Sustainable development through global partnerships
Introducing SDG 17
Leaders across the world have a monumental opportunity to reduce inequality, end poverty, protect the environment and promote justice and peace in implementing Sustainable Development Goals.
By agreeing on sustainable common goals, it will be the first time all the United Nations Member are trying to go in the same direction.
Progress on some means of implementation targets is moving rapidly: personal remittances are at an all-time high, an increasing proportion of the global population has access to the Internet and the Technology Bank for the Least Developed Countries has been established. Yet, significant challenges remain: Official Development Assistance (ODA) is declining, private investment flows are not well aligned with sustainable development, there continues to be a significant digital divide and there are ongoing trade tensions. Enhanced international cooperation is needed to ensure that sufficient means of implementation exist to provide countries the opportunity to achieve the Sustainable Development Goals.
Since 2015 we don’t see any more single nation/government going on their own but now they are acting for the same concerns.
Unmatched in their ambition and scope, the SDGs are poised to test the determination of the global community over the following fifteen years in regards to the global endeavor to improve livelihoods for all. Any success or even failure will largely depend on SDG number 17, which aims to strengthen the means of implementation and revitalize the universal partnerships for sustainable development, to help governments and stakeholders to make the SDGs a reality.
One important aspect of SDG 17 is that it binds the other goals together. For one, it is quite content heavy as compared to other goals and subdivided into five crucial components; finance, capacity building, systemic issues, technology, and trade. These components include 19 targets from which and for example : mobilize additional financial resources for developing countries from multiple sources (17.3), enhance policy coherence for sustainable development (17.14), enhance the global partnership for sustainable development, complemented by multi-stakeholder partnerships that mobilize and share knowledge, expertise, technology and financial resources, to support the achievement of the sustainable development goals in all countries, in particular developing countries (17.16), encourage and promote effective public, public-private and civil society partnerships, building on the experience and resourcing strategies of partnerships (17.17).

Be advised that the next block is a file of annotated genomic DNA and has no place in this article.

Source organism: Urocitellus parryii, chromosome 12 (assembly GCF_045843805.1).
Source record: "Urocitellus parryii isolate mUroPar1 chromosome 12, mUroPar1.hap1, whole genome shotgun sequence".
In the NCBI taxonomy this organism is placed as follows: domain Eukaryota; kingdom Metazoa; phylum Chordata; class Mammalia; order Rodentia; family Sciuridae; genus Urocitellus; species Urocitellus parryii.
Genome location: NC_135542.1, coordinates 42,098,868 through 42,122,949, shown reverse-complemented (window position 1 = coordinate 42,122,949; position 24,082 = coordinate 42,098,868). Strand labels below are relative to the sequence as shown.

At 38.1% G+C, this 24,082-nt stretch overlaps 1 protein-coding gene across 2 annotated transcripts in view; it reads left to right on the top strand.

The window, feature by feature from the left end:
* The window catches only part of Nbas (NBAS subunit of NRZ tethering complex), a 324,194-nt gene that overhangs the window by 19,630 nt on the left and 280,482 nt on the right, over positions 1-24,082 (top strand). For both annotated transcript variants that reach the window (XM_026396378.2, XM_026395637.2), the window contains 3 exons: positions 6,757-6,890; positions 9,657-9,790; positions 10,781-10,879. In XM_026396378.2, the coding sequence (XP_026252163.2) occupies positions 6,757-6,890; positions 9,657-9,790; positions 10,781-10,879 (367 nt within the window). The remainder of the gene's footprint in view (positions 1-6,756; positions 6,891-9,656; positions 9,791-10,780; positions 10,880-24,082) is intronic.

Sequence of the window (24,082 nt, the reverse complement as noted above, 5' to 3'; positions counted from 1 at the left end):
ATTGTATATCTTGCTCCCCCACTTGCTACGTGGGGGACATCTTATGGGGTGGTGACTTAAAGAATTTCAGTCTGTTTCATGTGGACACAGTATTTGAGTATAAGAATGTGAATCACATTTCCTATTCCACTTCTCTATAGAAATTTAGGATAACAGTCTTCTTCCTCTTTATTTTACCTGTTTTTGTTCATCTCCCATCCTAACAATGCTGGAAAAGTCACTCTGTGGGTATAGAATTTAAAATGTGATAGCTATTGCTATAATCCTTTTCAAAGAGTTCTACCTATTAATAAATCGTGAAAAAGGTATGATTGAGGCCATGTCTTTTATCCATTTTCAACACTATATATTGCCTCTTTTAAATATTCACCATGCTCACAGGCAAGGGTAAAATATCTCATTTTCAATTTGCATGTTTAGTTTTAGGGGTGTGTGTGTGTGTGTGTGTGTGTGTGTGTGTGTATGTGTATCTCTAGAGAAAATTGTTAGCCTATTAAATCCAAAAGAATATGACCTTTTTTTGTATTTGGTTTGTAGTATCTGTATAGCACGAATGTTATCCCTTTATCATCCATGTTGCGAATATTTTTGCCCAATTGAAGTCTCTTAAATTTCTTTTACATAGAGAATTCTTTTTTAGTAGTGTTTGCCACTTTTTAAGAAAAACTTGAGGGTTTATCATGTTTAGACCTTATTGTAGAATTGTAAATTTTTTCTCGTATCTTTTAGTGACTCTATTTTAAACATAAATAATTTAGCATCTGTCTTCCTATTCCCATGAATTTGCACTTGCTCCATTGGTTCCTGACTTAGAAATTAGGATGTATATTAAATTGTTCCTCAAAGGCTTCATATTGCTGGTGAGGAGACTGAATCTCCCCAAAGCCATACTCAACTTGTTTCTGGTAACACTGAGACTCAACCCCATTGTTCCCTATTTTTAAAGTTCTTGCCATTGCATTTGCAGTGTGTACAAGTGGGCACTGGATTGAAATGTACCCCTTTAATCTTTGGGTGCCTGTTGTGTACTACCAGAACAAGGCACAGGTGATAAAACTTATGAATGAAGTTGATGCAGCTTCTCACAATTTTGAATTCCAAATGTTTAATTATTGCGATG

The private sector has a very crucial role in the realization of SDG 17, provided it does not pursue narrow-minded agendas. For instance, private philanthropy offers a great force in supporting a wide range of civil society projects for achieving social justice. Even the Ford Foundation has started shifting its whole agenda towards dealing with several kinds of inequality. More importantly, private companies and businesses can help in supporting women’s empowerment and transformative programs in education.
Also, companies have ways of evaluating their broader effect on environmental and human issues of great importance and creating a benchmark for judging their overall contribution towards universal development. In effect, they can lead the way in developing certain SDG aspirations into actual progress for the people on the ground.
Even though companies can do so much on their own, they will require partners as well, which presents a great opportunity for taking the global partnership agenda further than high hopes to actual reality. This will lead to new and not yet imagined deals and will create opportunities for many stakeholders. In this context, the FARAD Finance Forum (www.faradfinanceforum.com) event “Green Ocean and the SDGs opportunity” held September 17th th in Cercle Cité Luxemburg is the perfect illustration of partnership in order to share knowledge and best practices in the Finance industry to support the SDGs.
There is also another key support which is Partnerships for SDGs online platform. This is United Nations’ global registry of voluntary commitments and multi-stakeholder partnerships, facilitating global engagement of all stakeholders in support of the implementation of the Sustainable Development Goals. The Partnerships for SDGs platform also facilitates the sharing knowledge and expertise among multi-stakeholder SDG-related partnerships and voluntary commitments, and for providing periodic updates on their progress.
As we all know, there is still a lot that must be done by all concerned parties to create the practical partnerships that will ensure the realization of SDG 17 and broader accomplishment of all SDGs. This is definitively time to be concretely sustainable, but only real engagement from everyone will lead to this success.
Head of Portfolio Management, FIA Asset Management